Invoking the body and its boundaries with ambiguous non-binary figures, Jo Rogge’s (b.1963) intuitive, expressive work probes and excavates fundamental beliefs about gender. She interrogates body politics, identity, sexuality and relationship dynamics in a social world shaped by exclusivities and stereotypes.
For Jo’s most recent catalogue from the exhibition All Your Secrets (Johannesburg 2017) and Art Africa Fair (Cape Town 2017), click here. We have additional artworks which are not yet on the website – please just email us for more details: firstname.lastname@example.org
Through her fluid renderings of bodies and gendered expression, she calls into question the dichotomous notions of ‘male’ and ‘female’, challenges heteronormative assumptions, and creates a new crucible for queer voices. At the same time, she poses challenging and uncomfortable questions about difference and belonging.
Rogge lives and works between Namibia and South Africa. In September 2016, she received a grant from the Other Foundation to create a new body of work addressing identity, stigma and discrimination in the LGBTI community in Namibia. This project culminated in a series of 28 photographic portraits of LGBTI women and the exhibition I am a different me at the Franco Namibian Cultural Centre in Windhoek. For the opening night, the exhibiting institution raised the rainbow flag alongside the Namibian flag – an historic moment.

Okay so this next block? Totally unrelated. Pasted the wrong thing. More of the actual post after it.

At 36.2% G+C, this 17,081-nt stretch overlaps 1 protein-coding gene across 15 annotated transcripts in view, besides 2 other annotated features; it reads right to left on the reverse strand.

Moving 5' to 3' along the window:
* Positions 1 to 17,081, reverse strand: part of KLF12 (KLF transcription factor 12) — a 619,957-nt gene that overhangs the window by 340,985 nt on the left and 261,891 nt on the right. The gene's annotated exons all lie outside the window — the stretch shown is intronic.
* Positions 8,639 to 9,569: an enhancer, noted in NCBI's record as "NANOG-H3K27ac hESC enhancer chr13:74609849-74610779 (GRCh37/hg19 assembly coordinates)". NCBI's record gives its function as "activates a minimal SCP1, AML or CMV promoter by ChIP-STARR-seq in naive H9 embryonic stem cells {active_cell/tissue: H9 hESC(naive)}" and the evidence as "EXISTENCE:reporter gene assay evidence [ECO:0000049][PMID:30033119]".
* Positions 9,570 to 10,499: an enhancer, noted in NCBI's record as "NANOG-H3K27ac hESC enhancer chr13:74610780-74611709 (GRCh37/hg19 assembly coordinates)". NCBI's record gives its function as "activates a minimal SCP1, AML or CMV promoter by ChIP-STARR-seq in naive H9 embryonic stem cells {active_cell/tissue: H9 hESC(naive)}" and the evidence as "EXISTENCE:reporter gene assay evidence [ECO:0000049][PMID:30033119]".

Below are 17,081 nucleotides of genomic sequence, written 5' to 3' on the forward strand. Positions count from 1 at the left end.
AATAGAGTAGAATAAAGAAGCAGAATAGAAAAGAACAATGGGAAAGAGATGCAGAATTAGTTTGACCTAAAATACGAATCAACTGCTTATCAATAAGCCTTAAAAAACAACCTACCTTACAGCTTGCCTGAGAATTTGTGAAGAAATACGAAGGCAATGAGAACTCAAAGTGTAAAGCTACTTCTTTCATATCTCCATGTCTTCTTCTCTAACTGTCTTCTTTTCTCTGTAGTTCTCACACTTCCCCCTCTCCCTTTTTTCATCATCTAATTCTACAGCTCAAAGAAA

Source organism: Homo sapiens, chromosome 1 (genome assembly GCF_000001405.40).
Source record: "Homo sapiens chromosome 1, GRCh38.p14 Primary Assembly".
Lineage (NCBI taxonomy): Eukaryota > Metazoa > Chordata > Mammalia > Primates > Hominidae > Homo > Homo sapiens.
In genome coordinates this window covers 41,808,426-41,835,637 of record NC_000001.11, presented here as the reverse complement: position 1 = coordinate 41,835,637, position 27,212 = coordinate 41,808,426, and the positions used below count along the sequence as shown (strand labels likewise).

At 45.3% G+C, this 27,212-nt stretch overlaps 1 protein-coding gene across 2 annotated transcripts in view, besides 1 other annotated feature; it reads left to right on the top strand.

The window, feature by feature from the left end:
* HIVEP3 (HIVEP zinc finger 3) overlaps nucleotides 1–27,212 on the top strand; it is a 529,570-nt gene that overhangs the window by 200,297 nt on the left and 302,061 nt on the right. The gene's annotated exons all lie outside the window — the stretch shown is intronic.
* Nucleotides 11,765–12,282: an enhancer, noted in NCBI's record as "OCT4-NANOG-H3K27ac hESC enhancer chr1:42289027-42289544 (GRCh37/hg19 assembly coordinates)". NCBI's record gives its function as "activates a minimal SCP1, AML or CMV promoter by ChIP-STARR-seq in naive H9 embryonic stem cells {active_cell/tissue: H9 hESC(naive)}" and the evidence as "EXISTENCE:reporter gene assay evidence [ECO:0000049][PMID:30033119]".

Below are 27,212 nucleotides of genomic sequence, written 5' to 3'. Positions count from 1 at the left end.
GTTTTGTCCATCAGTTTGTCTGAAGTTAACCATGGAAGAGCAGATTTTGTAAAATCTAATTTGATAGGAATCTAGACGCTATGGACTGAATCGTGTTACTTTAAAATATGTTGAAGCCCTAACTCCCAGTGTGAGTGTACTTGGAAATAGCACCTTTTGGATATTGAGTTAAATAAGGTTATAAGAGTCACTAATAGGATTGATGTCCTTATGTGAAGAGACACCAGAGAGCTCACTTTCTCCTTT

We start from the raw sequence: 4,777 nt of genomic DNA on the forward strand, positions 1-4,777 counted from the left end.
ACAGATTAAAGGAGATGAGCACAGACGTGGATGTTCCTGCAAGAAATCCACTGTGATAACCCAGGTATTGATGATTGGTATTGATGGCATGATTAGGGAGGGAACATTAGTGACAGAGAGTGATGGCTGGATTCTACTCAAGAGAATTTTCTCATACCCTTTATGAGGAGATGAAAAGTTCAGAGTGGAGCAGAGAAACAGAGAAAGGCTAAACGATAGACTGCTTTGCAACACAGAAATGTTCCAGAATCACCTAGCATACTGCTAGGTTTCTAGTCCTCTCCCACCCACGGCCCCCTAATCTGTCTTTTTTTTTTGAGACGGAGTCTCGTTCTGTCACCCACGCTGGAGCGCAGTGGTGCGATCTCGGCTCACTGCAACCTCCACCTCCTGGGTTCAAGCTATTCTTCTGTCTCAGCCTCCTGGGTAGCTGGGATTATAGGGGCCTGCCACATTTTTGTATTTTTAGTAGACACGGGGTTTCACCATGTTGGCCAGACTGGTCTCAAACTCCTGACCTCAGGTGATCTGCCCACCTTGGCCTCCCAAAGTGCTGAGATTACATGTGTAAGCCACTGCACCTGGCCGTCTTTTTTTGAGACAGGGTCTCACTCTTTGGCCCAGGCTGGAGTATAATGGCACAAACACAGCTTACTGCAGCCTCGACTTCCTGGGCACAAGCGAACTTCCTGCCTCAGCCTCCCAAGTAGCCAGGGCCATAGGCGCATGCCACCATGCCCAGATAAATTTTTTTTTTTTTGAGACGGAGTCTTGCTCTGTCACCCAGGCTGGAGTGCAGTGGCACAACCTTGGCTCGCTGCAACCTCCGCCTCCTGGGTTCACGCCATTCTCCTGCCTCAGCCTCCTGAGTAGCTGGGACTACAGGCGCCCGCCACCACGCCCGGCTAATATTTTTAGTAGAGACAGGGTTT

In 2016 Rogge also completed a residency at the Centre for Contemporary Art and Sustainability in Barcelona, Spain. She has been awarded a second residency to Spain in June 2017, during which she will extend her identity-based work and interests in queer art. She plans a series of linocuts which address gender non-conformity, and a second series of large-scale portrait drawings which draw on the phenomenon of manufactured identity, prevalent in social media, and how this manipulates relationships between individuals.
Rogge is the founder of the SO Namibia Collective, which provides support to Namibian artists and enables informal peer-to-peer engagements between young, developing artists and their more established counterparts.